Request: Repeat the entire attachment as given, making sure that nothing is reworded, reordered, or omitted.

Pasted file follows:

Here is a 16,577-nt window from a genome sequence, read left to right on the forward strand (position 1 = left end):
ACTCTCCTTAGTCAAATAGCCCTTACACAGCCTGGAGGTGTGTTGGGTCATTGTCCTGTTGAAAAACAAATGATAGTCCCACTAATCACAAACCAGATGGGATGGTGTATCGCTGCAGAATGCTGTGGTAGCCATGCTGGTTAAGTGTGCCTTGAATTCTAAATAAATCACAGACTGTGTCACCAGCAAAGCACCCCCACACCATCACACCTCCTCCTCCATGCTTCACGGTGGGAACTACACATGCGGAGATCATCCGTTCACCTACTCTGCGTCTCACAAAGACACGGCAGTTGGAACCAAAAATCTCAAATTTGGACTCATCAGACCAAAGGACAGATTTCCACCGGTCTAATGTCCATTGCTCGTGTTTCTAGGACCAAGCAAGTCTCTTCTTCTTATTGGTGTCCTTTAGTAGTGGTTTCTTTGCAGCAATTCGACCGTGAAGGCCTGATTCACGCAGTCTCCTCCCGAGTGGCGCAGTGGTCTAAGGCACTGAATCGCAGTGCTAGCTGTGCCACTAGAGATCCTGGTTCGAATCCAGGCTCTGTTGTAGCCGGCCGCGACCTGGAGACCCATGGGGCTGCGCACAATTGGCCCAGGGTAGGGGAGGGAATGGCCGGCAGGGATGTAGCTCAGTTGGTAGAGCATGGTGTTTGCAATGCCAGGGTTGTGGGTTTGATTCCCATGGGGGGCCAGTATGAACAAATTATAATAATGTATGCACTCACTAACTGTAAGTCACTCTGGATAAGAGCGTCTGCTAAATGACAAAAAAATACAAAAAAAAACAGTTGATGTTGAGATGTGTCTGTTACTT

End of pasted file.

Here is a 16,577-nt window from a genome sequence, read left to right on the forward strand (position 1 = left end):
ACTCTCCTTAGTCAAATAGCCCTTACACAGCCTGGAGGTGTGTTGGGTCATTGTCCTGTTGAAAAACAAATGATAGTCCCACTAATCACAAACCAGATGGGATGGTGTATCGCTGCAGAATGCTGTGGTAGCCATGCTGGTTAAGTGTGCCTTGAATTCTAAATAAATCACAGACTGTGTCACCAGCAAAGCACCCCCACACCATCACACCTCCTCCTCCATGCTTCACGGTGGGAACTACACATGCGGAGATCATCCGTTCACCTACTCTGCGTCTCACAAAGACACGGCAGTTGGAACCAAAAATCTCAAATTTGGACTCATCAGACCAAAGGACAGATTTCCACCGGTCTAATGTCCATTGCTCGTGTTTCTAGGACCAAGCAAGTCTCTTCTTCTTATTGGTGTCCTTTAGTAGTGGTTTCTTTGCAGCAATTCGACCGTGAAGGCCTGATTCACGCAGTCTCCTCCCGAGTGGCGCAGTGGTCTAAGGCACTGAATCGCAGTGCTAGCTGTGCCACTAGAGATCCTGGTTCGAATCCAGGCTCTGTTGTAGCCGGCCGCGACCTGGAGACCCATGGGGCTGCGCACAATTGGCCCAGGGTAGGGGAGGGAATGGCCGGCAGGGATGTAGCTCAGTTGGTAGAGCATGGTGTTTGCAATGCCAGGGTTGTGGGTTTGATTCCCATGGGGGGCCAGTATGAACAAATTATAATAATGTATGCACTCACTAACTGTAAGTCACTCTGGATAAGAGCGTCTGCTAAATGACAAAAAAATACAAAAAAAAACAGTTGATGTTGAGATGTGTCTGTTACTT